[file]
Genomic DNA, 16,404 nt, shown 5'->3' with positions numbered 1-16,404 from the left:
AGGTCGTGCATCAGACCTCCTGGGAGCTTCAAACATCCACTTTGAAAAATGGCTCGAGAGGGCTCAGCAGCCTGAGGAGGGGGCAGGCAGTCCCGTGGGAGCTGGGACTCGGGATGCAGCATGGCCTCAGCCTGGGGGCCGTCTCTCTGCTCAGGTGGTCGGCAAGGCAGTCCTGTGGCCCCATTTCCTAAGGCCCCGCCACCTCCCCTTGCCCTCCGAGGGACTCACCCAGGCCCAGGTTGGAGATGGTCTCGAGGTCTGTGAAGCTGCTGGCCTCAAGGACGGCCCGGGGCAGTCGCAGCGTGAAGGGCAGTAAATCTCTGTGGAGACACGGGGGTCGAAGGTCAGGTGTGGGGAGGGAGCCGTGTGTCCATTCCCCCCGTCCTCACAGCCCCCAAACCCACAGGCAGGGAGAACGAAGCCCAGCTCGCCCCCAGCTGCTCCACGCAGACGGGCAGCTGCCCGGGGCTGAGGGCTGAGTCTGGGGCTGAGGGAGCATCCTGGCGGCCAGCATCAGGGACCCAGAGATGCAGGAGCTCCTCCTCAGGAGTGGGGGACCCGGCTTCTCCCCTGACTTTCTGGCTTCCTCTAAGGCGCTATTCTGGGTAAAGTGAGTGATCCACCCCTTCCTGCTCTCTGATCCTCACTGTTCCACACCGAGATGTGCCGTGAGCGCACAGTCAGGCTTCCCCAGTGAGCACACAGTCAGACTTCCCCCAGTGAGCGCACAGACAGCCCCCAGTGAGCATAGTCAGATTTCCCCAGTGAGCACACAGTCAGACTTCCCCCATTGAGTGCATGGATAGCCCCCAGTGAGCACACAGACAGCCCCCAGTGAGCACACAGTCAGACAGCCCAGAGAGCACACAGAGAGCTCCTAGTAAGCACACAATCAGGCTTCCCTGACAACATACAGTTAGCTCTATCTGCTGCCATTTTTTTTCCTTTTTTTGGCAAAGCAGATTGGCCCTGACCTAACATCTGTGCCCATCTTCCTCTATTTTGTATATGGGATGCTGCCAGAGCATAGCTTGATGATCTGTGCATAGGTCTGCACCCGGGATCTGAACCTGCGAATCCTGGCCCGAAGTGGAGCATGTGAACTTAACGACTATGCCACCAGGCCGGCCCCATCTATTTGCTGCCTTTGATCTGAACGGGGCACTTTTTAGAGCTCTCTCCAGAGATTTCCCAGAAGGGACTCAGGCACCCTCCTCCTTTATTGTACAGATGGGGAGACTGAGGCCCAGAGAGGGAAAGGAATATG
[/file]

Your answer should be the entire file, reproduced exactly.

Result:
Genomic DNA, 16,404 nt, shown 5'->3' with positions numbered 1-16,404 from the left:
AGGTCGTGCATCAGACCTCCTGGGAGCTTCAAACATCCACTTTGAAAAATGGCTCGAGAGGGCTCAGCAGCCTGAGGAGGGGGCAGGCAGTCCCGTGGGAGCTGGGACTCGGGATGCAGCATGGCCTCAGCCTGGGGGCCGTCTCTCTGCTCAGGTGGTCGGCAAGGCAGTCCTGTGGCCCCATTTCCTAAGGCCCCGCCACCTCCCCTTGCCCTCCGAGGGACTCACCCAGGCCCAGGTTGGAGATGGTCTCGAGGTCTGTGAAGCTGCTGGCCTCAAGGACGGCCCGGGGCAGTCGCAGCGTGAAGGGCAGTAAATCTCTGTGGAGACACGGGGGTCGAAGGTCAGGTGTGGGGAGGGAGCCGTGTGTCCATTCCCCCCGTCCTCACAGCCCCCAAACCCACAGGCAGGGAGAACGAAGCCCAGCTCGCCCCCAGCTGCTCCACGCAGACGGGCAGCTGCCCGGGGCTGAGGGCTGAGTCTGGGGCTGAGGGAGCATCCTGGCGGCCAGCATCAGGGACCCAGAGATGCAGGAGCTCCTCCTCAGGAGTGGGGGACCCGGCTTCTCCCCTGACTTTCTGGCTTCCTCTAAGGCGCTATTCTGGGTAAAGTGAGTGATCCACCCCTTCCTGCTCTCTGATCCTCACTGTTCCACACCGAGATGTGCCGTGAGCGCACAGTCAGGCTTCCCCAGTGAGCACACAGTCAGACTTCCCCCAGTGAGCGCACAGACAGCCCCCAGTGAGCATAGTCAGATTTCCCCAGTGAGCACACAGTCAGACTTCCCCCATTGAGTGCATGGATAGCCCCCAGTGAGCACACAGACAGCCCCCAGTGAGCACACAGTCAGACAGCCCAGAGAGCACACAGAGAGCTCCTAGTAAGCACACAATCAGGCTTCCCTGACAACATACAGTTAGCTCTATCTGCTGCCATTTTTTTTCCTTTTTTTGGCAAAGCAGATTGGCCCTGACCTAACATCTGTGCCCATCTTCCTCTATTTTGTATATGGGATGCTGCCAGAGCATAGCTTGATGATCTGTGCATAGGTCTGCACCCGGGATCTGAACCTGCGAATCCTGGCCCGAAGTGGAGCATGTGAACTTAACGACTATGCCACCAGGCCGGCCCCATCTATTTGCTGCCTTTGATCTGAACGGGGCACTTTTTAGAGCTCTCTCCAGAGATTTCCCAGAAGGGACTCAGGCACCCTCCTCCTTTATTGTACAGATGGGGAGACTGAGGCCCAGAGAGGGAAAGGAATATG